New evidence of the financial impact of ESG factors

August 20, 2014 Categories: Investment Strategy


One of the items on my ‘To do’ list has been to write a blog about my colleagues’ recent ESG* (Environmental, Social and Governance) research work.

So imagine my surprise (secret delight…) when I finally managed to make some free time, sat down to write it and my US colleague, Bob Collie’s ‘New evidence of the financial impact of ESG factors’ blog appeared in my inbox. Now that is what they call great timing!

Here it is for you to enjoy:

Factor exposures (a.k.a smart beta) have become a big deal in investment. It’s no longer just about large vs. small or value vs. growth. There are potentially hundreds of exposures that investment managers can now track, analyse and manage.

New research by Leola Ross, Peiyuan Song and Will Pearce applies the factor analysis approach to the question of environmental, social and governance (ESG) factors. Specifically, they have found that institutional active managers tend to have a systematic tilt toward certain ESG factors. They argue that this could point to “an implicit endorsement of the consistency between ESG factors and value creation.”

This finding is significant because it is not based on the subset of managers with an explicit ESG agenda, but on the broad universe of active managers, a group whose only concern is to create the best possible performance record. In other words, this finding came from looking at ESG not through the lens of the investor’s values, but purely as an active management factor (“value” rather than “values”, if you like.)

The size of the systematic tilt varies across different markets, as does its focus: for example, U.S. managers seem to pay the most attention to questions of governance; in Japan environmental factors are most prominent. In all markets, there is a correlation between ESG factors and capitalisation.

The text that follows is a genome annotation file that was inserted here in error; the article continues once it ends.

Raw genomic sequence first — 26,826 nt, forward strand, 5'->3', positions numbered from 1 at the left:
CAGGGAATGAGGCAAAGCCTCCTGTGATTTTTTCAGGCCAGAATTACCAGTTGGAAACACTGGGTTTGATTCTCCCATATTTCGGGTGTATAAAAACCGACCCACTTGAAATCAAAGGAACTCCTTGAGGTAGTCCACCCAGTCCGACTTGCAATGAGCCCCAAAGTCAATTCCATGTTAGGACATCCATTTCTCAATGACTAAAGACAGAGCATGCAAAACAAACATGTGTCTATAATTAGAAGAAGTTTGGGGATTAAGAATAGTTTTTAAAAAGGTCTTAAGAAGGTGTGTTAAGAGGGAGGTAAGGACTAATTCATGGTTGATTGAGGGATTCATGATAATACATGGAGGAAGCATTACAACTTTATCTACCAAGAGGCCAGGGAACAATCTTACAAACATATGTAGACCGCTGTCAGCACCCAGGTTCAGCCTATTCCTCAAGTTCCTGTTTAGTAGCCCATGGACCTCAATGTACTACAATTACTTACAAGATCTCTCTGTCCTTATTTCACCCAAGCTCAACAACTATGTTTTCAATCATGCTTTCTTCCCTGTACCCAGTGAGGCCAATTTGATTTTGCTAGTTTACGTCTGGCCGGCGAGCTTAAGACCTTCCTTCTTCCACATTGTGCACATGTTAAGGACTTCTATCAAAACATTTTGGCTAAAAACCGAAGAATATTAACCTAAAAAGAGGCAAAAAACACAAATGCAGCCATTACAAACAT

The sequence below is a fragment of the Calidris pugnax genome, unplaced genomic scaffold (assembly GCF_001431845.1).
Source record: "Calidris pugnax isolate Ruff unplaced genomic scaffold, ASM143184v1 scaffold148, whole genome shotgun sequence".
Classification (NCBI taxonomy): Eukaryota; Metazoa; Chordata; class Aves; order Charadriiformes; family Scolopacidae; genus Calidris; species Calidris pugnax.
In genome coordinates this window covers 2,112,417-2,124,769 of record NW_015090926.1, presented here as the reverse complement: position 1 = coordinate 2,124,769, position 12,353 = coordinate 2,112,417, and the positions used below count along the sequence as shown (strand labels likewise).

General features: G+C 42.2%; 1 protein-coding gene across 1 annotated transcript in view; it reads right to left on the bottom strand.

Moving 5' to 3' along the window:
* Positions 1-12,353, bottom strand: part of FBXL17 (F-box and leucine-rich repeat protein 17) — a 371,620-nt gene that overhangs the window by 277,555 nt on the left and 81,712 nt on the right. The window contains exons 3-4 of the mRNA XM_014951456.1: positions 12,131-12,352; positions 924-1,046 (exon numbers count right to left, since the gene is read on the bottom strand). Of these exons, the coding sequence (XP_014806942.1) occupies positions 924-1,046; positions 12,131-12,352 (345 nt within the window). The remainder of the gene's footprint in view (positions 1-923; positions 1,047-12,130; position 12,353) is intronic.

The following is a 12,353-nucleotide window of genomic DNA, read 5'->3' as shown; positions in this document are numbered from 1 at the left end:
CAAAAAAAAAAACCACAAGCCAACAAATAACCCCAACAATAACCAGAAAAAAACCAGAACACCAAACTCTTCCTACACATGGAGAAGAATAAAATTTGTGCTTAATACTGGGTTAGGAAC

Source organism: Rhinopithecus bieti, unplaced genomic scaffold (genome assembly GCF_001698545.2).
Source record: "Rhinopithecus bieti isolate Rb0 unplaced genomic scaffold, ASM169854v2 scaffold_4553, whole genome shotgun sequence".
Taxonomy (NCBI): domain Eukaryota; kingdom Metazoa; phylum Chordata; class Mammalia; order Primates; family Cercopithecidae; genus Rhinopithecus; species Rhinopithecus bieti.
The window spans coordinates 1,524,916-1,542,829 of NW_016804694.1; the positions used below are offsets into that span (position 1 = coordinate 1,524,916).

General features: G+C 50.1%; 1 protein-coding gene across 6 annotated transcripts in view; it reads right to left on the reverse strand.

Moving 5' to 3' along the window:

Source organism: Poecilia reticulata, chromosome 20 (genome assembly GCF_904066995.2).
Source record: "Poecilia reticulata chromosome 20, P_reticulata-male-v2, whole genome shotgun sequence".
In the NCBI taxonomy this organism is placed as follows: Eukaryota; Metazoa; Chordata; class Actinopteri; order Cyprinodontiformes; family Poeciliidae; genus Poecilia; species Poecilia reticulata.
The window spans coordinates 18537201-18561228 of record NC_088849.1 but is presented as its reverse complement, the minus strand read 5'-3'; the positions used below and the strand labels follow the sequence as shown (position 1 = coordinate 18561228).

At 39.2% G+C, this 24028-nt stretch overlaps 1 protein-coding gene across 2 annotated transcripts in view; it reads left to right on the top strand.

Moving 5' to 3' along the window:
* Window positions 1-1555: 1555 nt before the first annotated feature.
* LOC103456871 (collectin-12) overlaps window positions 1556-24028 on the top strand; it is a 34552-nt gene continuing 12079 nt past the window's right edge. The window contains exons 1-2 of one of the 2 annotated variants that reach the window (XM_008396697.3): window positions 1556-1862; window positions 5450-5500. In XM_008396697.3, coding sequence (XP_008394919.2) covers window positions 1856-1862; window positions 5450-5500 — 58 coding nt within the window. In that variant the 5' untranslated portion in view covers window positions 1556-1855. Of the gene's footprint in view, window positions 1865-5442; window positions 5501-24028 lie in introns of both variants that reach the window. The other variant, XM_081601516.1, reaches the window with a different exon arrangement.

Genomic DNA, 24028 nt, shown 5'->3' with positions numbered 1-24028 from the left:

Establishing the existence of these tilts raises several other questions. For example, many of the components of the ESG factors are risk issues more than return issues, so it would be fair to wonder whether the tilts are driven by return considerations or by risk considerations. Likewise, just because the tilts exist does not mean that they necessarily add value or reduce risk; the existence of the factors in itself does not tell us that their effect is necessarily a positive one. Like any factor, ESG factors can presumably become overvalued or undervalued at points in time.

The significance of the factors is not simple—just as the significance of other factors such as value, volatility and momentum is not simple—but it’s real.

So there are many unanswered questions that arise from this work. But we do now have hard evidence that ESG factors matter outside the context of traditional ESG mandates, and that is a notable finding.

*ESG stands for Environmental, Social and Governance. There is growing evidence that suggests that ESG factors, when integrated into investment analysis and decision making, may offer investors potential long-term performance advantages. ESG has become shorthand for investment methodologies that embrace ESG or sustainability factors as a means of helping to identify companies with superior business models. (

Mike Clark – Director, Responsible Investment

Russell Investments Wire - Mike Clark

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